Assistant Director, CSER
Josephine Caputo is Assistant Director of the Center for the Study of Ethnicity and Race (CSER). She provides support in the creative process and for the center’s main mission to show artistic and thematic exhibits around CSER’s key areas of interest, including immigration, citizenship, national formations, public space, race, ethnicity and indigeneity. Her role mainly comprises of safeguarding the continuous success for CSER to remain Columbia’s leading interdisciplinary space for the study of ethnicity and race. Aiding the center to cultivate a setting for thinking about culture, power, hierarchy, social identities, and political communities. Josephine coordinates a wide range of public programming, including Artist at the Center, Indigenous Forum and Studies Program Series, Latino Public Speaker Series and the Transnational Asian/American Speaker Series.
Prior to joining the Center, Josephine was manager of continuing medical education and community events for the Department of Psychiatry and Behavioral Sciences for the University of Miami. Josephine has used her gifts and talents in marketing, grant writing and fund-raising. Formerly, she worked at New York-Presbyterian Hospital as a certified surgical technologist. Josephine received her B.A. from The College of New Rochelle, and is currently pursuing her Masters.
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Mae M. Ngai
Mae M. Ngai, Professor of History and Lung Family Professor of Asian American Studies, is a U.S. legal and political historian interested in questions of immigration, citizenship, and nationalism. She received her Ph.D. from Columbia in 1998 and taught at the University of Chicago before returning to Columbia in 2006. Ngai is author of Impossible Subjects: Illegal Aliens and the Making of Modern America (Princeton 2004), which won six awards, including the Frederick Jackson Turner prize (best first book) from the OAH and the Littleton Griswold prize (best book in legal history) from the AHA. She has held fellowships from the Social Science Research Council, NYU Law School, Radcliffe Institute for Advanced Study, John Simon Guggenheim Memorial Foundation, and Institute for Advanced Study, Princeton. Ngai has written on immigration history and policy matters for The Washington Post, The New York Times, Los Angeles Times, The Nation, and The Boston Review.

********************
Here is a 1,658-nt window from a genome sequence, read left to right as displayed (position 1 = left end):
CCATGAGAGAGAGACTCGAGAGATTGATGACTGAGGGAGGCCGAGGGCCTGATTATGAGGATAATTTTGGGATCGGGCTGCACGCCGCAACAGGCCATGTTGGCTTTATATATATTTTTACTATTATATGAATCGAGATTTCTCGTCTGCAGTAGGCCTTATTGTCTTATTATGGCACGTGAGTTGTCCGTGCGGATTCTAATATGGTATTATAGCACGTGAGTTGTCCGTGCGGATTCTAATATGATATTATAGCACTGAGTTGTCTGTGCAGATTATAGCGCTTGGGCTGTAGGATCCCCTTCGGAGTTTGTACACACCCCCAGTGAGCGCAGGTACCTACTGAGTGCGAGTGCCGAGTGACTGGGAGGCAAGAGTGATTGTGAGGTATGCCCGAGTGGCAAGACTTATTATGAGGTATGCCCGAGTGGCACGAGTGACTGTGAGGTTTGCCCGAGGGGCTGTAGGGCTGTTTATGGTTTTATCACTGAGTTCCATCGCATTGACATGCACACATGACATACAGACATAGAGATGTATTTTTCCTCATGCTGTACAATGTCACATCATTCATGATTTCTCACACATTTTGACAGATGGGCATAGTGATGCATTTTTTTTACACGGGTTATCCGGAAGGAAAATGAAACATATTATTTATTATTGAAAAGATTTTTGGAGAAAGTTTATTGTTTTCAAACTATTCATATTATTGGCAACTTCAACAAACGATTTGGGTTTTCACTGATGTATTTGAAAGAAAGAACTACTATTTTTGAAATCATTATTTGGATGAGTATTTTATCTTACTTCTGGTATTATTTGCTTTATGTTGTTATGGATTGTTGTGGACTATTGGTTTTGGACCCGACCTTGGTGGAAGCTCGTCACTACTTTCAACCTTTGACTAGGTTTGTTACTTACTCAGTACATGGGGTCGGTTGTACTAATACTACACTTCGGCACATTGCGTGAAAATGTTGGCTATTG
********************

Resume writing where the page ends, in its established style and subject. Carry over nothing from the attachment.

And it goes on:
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Karl Jacoby has devoted his career to understanding the ways in which the making of the United States intertwined with the unmaking of a variety of other societies—from Native American nations to the communities of northern Mexico—and the ecologies upon which they rested. His scholarship is distinguished by its close attention to questions of narrative and storytelling, in-depth micro-historical approach, and border-crossing nature. Professor Jacoby’s published work straddles multiple boundaries—not only the geographic divisions between East and West, and Mexico and the United States, but also the methodological divides between labor history and environmental history, genocide studies and Native American history, and borderlands history and African-American history.
Professor Jacoby received his A.B. in 1987 from Brown University and his Ph.D. in American history in 1997 from Yale University. After a year as a visiting assistant professor at Oberlin College, he returned to Brown as an assistant professor of history in 1999 and was named full professor in 2009. In the fall of 2012, he moved to Columbia University, where he currently serves as a professor in the Department of History and in the Center for the Study of Ethnicity and Race.
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Raymond Garcia brings his administrative talents to the role of Coordinator at Columbia University’s Center for the Study of Ethnicity and Race (CSER). He holds a Bachelors of Technology in Hospitality Management, and has overseen several cultural programs at The Museum of the City of New York, The Intrepid, and The Transit museum. Prior to these positions, Raymond has accrued many years of experience in hotel management, vendor relations and corporate accounting.
With Dominican-born parents, Raymond traces his heritage to an island rich with diverse global influences. He understands the cultural significance of community innate to Ethnicity & Race Studies, and is a strong believer in the power of positive thinking in the workplace. With the help of his vibrant professional and cultural background, Raymond looks forward to bringing his expertise and enthusiasm to CSER.
MA Program in American Studies
Program Director, MA in American Studies
Matt Sandler has a Ph.D. in English from Columbia. After graduate school, he taught at Louisiana State University, Gettysburg College, and the University of Oregon, before returning to Columbia. His work has appeared in African American Review, Atlantic Studies, Callaloo, Comparative Literature, European Romantic Review, Twentieth Century Literature, the Journal of American Studies, and the L.A. Review of Books, as well as a number of anthologies. His book, "The Black Romantic Revolution: Abolitionist Poetics in the Civil War Era and Beyond" is forthcoming from Verso in 2020. He also acts as co-chair of the Columbia University Seminar in American Studies.